Take a break or keep pushing forward?
For the entrepreneur, this decision is never an easy one.
Regardless of the circumstance or our general wellbeing, our default state is to keep pushing ahead.
When we do that, though, we’re not present to our state of being.
We don’t get to bring our full self to our work. We don’t get to contribute at the level we know we can contribute, and we don’t get to be contributed to either.
Taking a step back creates a space for others to step in.
And this is also a test of the structures you’ve set into place to this point. If your team isn’t big enough, or your systems are insufficient, others may not show up in the way you expect them to. But whether you’re prepared or not, this is something an entrepreneur should experience.
So, next time you’re faced with the hard choice of taking a break when you feel like you should push through whatever you might be facing, be in discovery of what it’s like to step back. Leave a space for others to step in.
And so, we arrive at a rather difficult subject.
Cash flow seems completely obvious and an easy field to navigate, only to entrepreneurs with no experience worth talking about.
“Earn more than you spend,” they say, which is not incorrect, but it doesn’t demonstrate a deep understanding of a potentially devastating issue, especially if you don’t constantly have your finger on the pulse of your career or business.
You can keep your project afloat so long as you have access to cash, but the moment that runs out, and your expenses exceed your revenue, it’s game over.
And it’s not always obvious how or why this happens. That’s the most challenging part.
I hope you never have to face that. But we know full well that even our heroes have gone through rejection and failure – in most cases, more than we even know!
So, while I don’t claim to have a foolproof method, here’s what I’ve learned about cash flow issues and how to solve them:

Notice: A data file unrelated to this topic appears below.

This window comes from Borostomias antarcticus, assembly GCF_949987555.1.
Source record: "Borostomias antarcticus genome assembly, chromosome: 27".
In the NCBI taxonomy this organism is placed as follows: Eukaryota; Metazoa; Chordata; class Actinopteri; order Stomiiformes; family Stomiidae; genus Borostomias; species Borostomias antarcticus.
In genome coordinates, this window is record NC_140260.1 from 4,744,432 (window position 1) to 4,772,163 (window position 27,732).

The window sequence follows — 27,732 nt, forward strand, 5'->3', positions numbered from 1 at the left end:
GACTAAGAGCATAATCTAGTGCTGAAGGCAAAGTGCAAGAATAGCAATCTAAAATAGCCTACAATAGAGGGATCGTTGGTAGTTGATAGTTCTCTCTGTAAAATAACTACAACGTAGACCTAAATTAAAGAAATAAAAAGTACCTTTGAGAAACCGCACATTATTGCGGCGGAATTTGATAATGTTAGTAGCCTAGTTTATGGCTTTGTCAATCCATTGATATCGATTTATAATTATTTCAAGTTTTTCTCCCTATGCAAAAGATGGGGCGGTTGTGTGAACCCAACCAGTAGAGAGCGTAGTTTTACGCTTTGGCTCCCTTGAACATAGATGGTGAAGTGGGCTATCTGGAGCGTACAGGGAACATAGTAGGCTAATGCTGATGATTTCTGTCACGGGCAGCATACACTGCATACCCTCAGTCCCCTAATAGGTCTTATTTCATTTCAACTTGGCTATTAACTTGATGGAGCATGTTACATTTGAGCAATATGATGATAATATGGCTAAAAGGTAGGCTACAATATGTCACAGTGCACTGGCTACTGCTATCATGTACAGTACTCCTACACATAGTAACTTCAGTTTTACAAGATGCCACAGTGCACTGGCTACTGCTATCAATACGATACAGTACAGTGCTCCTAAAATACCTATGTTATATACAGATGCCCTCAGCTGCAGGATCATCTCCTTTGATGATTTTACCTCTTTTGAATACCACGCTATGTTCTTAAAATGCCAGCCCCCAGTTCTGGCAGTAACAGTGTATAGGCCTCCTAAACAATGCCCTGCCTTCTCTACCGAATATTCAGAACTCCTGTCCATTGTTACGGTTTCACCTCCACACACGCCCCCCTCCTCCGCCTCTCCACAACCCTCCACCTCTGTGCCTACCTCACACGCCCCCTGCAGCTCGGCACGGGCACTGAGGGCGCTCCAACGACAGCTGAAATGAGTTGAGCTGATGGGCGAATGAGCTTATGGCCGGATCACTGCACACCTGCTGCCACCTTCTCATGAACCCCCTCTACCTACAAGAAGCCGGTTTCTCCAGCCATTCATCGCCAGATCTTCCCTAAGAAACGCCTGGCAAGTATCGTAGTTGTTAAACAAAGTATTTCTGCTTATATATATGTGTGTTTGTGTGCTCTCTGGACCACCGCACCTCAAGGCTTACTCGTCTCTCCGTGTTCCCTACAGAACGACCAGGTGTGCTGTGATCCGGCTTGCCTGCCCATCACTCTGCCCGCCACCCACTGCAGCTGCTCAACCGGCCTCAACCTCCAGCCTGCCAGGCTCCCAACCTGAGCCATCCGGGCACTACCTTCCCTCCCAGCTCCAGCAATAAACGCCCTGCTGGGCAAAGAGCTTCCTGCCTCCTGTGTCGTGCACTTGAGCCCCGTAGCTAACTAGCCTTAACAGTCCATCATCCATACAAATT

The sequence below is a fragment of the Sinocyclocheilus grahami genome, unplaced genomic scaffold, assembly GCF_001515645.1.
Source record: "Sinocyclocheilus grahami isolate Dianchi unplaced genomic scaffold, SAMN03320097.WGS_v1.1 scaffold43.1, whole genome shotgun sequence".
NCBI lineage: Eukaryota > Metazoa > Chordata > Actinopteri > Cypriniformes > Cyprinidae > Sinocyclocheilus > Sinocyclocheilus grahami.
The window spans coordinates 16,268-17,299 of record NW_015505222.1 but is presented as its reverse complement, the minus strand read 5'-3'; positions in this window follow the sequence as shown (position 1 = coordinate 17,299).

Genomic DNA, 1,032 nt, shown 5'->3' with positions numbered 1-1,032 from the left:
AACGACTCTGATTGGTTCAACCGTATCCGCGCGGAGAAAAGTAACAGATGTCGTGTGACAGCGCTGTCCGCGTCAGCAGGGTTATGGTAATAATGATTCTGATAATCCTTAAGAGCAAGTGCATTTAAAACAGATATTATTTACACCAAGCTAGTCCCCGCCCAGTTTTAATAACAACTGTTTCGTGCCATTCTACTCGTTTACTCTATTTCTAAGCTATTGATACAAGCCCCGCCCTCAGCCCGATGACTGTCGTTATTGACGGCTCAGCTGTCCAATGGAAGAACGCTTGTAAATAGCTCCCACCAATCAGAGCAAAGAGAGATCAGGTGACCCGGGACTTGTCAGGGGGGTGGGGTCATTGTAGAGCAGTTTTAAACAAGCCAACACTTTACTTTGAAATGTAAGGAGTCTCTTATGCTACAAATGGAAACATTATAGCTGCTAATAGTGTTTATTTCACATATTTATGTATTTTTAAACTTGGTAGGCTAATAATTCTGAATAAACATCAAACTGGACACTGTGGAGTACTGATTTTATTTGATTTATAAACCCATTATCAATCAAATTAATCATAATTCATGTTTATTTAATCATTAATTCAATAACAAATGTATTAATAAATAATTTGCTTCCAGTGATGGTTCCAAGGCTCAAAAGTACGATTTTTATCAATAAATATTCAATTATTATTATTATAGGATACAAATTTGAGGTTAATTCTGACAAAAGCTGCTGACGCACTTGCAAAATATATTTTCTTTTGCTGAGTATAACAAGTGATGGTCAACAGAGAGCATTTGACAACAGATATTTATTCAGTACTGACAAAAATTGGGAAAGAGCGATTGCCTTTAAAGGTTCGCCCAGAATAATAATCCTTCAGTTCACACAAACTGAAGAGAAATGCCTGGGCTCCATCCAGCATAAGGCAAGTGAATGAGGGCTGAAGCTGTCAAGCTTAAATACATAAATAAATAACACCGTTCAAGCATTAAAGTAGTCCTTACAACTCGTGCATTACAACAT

When Revenue isn’t Keeping Pace with Expenses
This is perhaps the most basic, most common cash flow problem (which doesn’t mean it’s easy to solve).
Even though your cumulative revenue is greater than your total expenses… because your expenses are piling up faster than your income, you’re having trouble meeting ongoing expenses.
As you can see, the plain logic of “earn more than you spend” isn’t going to apply here, and if anything, it’s going to stifle your efforts to resolve the issues at hand.
The solution here would be to control the flow of income and expenses. And, I’m not going to lie, some of this can be uncomfortable.
On the income side, invoice your clients early, take pre-orders, increase your rates, increase the frequency of purchases, and if possible, get paid upfront for your work.
On the expense side, negotiate with your suppliers and reduce the velocity or frequency of payments. Cut services you don’t need or find more affordable replacements. See if you can work out a bulk order deal or move to an annual plan instead of a monthly plan.
Rapid Growth Usually isn’t Sustainable or Profitable
We’ve already asked the question, “are you ready for a million streams?”
And the answer is if you don’t already have the right structures in place, you’re not.
Rapid growth seems like a dream come true, the very thing you’ve been waiting for your whole life. And yet, it can derail your project just as quickly as it can boost it. There’s a reason a lot of growing artists sign with a label.
Think about it. With rapid growth, you can be bombarded with emails and calls, customer support inquiries, media requests, bugs that need to be fixed (payment processing, refunds, overloaded servers), and more. And people generally expect these things to be resolved at the drop of a hat.
It’s one thing if you know how to handle growing demand. Quite another if you end up taking random stabs in the dark.